Currently, over 50% of patients with severe infection in ICU will die. 

The UQ critical care research team is working to improve this statistic and brings together a range of expertise from across UQ and the Royal Brisbane and Women’s Hospital (RBWH), in the areas of drug dosing, burns, anaesthesia and emergency medicine. 

Commitment to improving critical care around the world

Our team’s research has been instrumental in changing antibiotic prescribing habits for critically ill patients around the world. Therapeutic Drug Monitoring (TDM) for problematic patients allows for personalised dosing regimens for problematic patients, particularly those in intensive care. 

The Burns, Trauma, and Critical Care Research Centre (BTCCRC) was established in 2004, as a collaborative venture between the Royal Brisbane and Women’s Hospital (RBWH) Burns and Intensive Care Units and UQ Medicine. It was created in response to the 2002 Bali bombings, which brought national attention the need to improve the treatment of and outcomes for critically ill patients. 

The Children's Burns and Trauma Research Group was established in 1999 by Professor Roy Kimble, and is one of the leading burns and trauma research groups in Australia. It aims to prevent children from sustaining traumatic injuries such as burns and to provide the best evidence-based treatment for children with traumatic injuries. 

The Critical Care Research Group (CCRG) was established in 2004 by Professor John Fraser, and aims to improve patient outcomes for the critically ill through the development of new and innovative technology to improve clinical practice. Based in Australia’s leading cardiothoracic hospital, The Prince Charles Hospital, it consists of three streams (Engineering, Science and Clinical). The research is clinician-driven and aims to address gaps in current practice to aid clinical decision-making and patient management, resulting in improved levels of care provided to acutely ill patients, improved patient outcomes and reduced healthcare costs. CCRG is the largest group of its kind in Australasia, with more than 70 full time members. The group has extensive worldwide collaborations and provides opportunities for partnering with and attracting some of the world’s leading academics to Queensland. The group was designated as the first NHMRC Centre of Research Excellence (CRE) in mechanical assisted devices, and through the CRE, established an extensive collaborative network with other research institutions and industry partners.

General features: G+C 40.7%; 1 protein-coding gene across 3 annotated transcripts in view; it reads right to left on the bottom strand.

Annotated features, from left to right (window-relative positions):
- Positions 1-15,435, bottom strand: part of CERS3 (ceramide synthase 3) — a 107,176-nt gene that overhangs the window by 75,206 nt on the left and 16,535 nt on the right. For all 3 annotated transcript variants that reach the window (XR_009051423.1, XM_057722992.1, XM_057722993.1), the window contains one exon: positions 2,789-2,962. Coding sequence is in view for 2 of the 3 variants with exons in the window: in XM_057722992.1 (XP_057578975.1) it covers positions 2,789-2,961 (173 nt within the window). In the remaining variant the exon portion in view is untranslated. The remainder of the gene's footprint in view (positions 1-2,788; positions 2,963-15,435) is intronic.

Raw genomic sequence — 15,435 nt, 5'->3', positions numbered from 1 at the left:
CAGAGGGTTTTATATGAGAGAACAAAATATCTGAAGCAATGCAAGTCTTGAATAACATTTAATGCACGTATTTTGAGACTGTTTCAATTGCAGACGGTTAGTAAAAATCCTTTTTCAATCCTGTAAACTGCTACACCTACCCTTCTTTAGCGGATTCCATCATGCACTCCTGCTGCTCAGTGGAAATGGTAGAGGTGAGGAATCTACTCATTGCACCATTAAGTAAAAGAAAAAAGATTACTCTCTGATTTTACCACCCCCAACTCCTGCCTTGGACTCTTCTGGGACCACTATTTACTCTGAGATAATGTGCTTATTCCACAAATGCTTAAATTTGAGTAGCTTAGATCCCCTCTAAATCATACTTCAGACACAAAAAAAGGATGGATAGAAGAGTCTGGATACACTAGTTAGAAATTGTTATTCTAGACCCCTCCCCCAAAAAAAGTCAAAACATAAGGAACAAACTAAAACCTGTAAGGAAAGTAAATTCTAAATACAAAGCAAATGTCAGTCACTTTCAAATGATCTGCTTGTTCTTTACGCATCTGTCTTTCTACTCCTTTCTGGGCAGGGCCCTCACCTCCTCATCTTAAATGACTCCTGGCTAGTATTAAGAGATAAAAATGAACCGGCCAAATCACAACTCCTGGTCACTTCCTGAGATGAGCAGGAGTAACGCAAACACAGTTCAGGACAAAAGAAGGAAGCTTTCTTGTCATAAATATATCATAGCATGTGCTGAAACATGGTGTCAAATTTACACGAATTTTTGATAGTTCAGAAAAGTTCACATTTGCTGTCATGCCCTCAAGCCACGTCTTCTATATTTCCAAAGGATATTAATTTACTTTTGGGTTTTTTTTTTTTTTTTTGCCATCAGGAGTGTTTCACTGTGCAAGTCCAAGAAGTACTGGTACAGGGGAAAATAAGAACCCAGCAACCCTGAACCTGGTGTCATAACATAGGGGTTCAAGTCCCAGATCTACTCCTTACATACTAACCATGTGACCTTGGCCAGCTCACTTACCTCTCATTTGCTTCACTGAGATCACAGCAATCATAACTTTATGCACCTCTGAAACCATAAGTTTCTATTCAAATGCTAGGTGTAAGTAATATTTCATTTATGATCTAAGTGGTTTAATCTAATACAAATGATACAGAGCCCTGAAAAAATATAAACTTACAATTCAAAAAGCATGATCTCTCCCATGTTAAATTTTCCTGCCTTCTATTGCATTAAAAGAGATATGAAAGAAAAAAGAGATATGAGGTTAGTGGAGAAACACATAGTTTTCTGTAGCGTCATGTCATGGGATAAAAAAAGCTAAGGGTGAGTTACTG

Combating superbugs and antibiotic resistance

Over prescription of antibiotics has contributed significantly to antibiotic resistance, allowing superbugs to emerge. Scientists are now under huge pressure to discover new antibiotics to stay ahead of the rise in antibiotic resistance.

The REDUCE Centre for Research Excellence was established in 2015 and aims to redefine antibiotic use and overcome antibiotic resistance. Research will focus on finding new ways to fight diseases when bacteria no longer responds to antibiotic treatment.

Critical care research leaders